— Sheryda Warrener, Floating is everything


On all damn night. I need to get this out.
In White Rock after the divorce. Smoking
Again. A woman laughs in a sage dress.
Wind holds the drapes out like a dream and sounds
Wash themselves down with lime wedge and more sound.
Why do I return to these same four walls?
To feel free, to let loose. Moonwalk, high kick.
Now who’s on all damn night! Not lost, but twice
I appear on wet sideroads smiling up—
A seagull arcs overhead like floating
is everything—I jog the tide to sea,
I stand drenched from the bath in cool static.
A sonnet is not memory. More so
It is a room the shape of my own face.


Learning to Live

            Silence taunts: a dare. Everything that disappears

            Disappears as if returning somewhere.

            — Tracy K. Smith, Life on Mars


The surf, the pier, the river darkening.
Red bell-buoys lashed to timber pilings
Chime softly. Rain hung up like a lost thought.
A fisherman hoses down his boat deck 
With a smoke in his mouth. The tiny flame
Of a beach fire dissolves across the mist.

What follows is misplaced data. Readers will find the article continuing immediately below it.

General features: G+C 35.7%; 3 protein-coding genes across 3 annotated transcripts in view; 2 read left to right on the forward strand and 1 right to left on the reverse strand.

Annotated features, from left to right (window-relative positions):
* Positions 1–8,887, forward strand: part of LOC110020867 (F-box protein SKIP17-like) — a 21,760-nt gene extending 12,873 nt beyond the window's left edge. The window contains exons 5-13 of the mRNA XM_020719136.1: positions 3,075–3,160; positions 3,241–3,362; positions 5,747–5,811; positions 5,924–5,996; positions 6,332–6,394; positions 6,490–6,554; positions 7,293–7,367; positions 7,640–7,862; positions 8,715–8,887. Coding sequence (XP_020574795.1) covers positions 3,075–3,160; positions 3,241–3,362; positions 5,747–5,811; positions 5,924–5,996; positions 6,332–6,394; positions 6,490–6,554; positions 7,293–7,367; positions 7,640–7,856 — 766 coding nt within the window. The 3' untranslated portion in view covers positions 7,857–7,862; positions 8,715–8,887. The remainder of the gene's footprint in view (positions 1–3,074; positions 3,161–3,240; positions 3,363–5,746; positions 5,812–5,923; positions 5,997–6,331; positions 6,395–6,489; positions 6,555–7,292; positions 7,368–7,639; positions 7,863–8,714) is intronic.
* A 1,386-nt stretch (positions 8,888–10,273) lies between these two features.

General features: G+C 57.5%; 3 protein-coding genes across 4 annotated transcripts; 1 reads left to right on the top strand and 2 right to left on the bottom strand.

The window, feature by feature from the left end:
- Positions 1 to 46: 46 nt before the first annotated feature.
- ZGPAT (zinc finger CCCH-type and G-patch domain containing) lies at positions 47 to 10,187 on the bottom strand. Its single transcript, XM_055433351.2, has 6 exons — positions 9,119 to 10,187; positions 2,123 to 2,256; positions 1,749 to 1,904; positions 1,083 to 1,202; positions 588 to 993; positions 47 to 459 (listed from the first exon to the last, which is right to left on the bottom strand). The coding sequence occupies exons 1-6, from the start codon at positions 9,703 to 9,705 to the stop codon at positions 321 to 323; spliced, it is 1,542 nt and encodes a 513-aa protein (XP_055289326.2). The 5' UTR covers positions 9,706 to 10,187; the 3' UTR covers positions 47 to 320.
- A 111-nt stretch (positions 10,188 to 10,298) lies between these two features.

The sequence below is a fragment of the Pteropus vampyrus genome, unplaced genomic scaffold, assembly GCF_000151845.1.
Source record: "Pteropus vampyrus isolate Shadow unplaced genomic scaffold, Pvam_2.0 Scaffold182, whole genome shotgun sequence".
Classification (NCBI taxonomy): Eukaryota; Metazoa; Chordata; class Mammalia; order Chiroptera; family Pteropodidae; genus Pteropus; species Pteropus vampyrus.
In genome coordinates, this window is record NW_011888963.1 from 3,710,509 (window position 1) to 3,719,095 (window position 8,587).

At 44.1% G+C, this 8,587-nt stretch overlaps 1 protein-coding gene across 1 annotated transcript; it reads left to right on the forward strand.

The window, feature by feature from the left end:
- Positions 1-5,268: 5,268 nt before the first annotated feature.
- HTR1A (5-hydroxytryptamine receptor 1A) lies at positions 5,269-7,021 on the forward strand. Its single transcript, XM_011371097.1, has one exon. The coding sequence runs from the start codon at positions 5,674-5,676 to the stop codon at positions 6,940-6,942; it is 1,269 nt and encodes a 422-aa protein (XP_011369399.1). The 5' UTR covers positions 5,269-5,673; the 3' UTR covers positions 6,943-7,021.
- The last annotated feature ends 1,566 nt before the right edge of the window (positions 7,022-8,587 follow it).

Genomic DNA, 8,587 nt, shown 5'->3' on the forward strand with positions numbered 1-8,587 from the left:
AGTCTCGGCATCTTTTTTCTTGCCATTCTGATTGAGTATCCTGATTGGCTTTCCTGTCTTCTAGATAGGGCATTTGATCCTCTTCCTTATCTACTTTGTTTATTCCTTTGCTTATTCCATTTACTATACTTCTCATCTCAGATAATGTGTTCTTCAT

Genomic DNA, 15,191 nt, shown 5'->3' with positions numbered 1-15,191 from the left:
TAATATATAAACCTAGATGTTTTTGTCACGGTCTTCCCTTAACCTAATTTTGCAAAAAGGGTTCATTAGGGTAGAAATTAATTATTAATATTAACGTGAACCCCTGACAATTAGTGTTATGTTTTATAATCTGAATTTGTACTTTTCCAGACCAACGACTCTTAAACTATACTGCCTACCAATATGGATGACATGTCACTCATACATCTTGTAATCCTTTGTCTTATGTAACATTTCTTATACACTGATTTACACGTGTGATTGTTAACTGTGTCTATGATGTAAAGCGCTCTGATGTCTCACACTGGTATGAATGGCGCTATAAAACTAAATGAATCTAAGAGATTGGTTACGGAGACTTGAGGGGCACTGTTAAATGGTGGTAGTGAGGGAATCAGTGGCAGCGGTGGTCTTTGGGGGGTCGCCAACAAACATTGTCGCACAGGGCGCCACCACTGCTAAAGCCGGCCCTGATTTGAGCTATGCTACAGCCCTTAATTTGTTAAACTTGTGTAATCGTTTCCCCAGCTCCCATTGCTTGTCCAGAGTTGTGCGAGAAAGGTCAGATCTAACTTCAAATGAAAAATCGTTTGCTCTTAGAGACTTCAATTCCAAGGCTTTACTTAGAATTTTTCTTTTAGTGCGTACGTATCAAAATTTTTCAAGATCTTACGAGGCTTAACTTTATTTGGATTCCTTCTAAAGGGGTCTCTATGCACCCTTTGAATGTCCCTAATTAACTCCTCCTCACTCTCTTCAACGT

I want to learn to live. Seagulls gust up
Like paper scraps alongside Mission Bridge
Long before I am born then long after,
Storm light glinting off wings and everything
Made up of water and stardust. I want
While the cottonwoods laugh into the wind.
A car starts. Cicadas vibrate themselves.
I stand there in the humid air and breathe.



Red Birds

            Perhaps prison itself is seen as a dehumanizing institution, meaning that the longer one serves,
            the more one is seen as lacking humanlike capacities, becoming more like an animal over the course of a prison sentence.19


Red birds staring out, plucking themselves bald.
Red birds on a spiritual retreat.
Red birds tear bibles in half then eat lunch.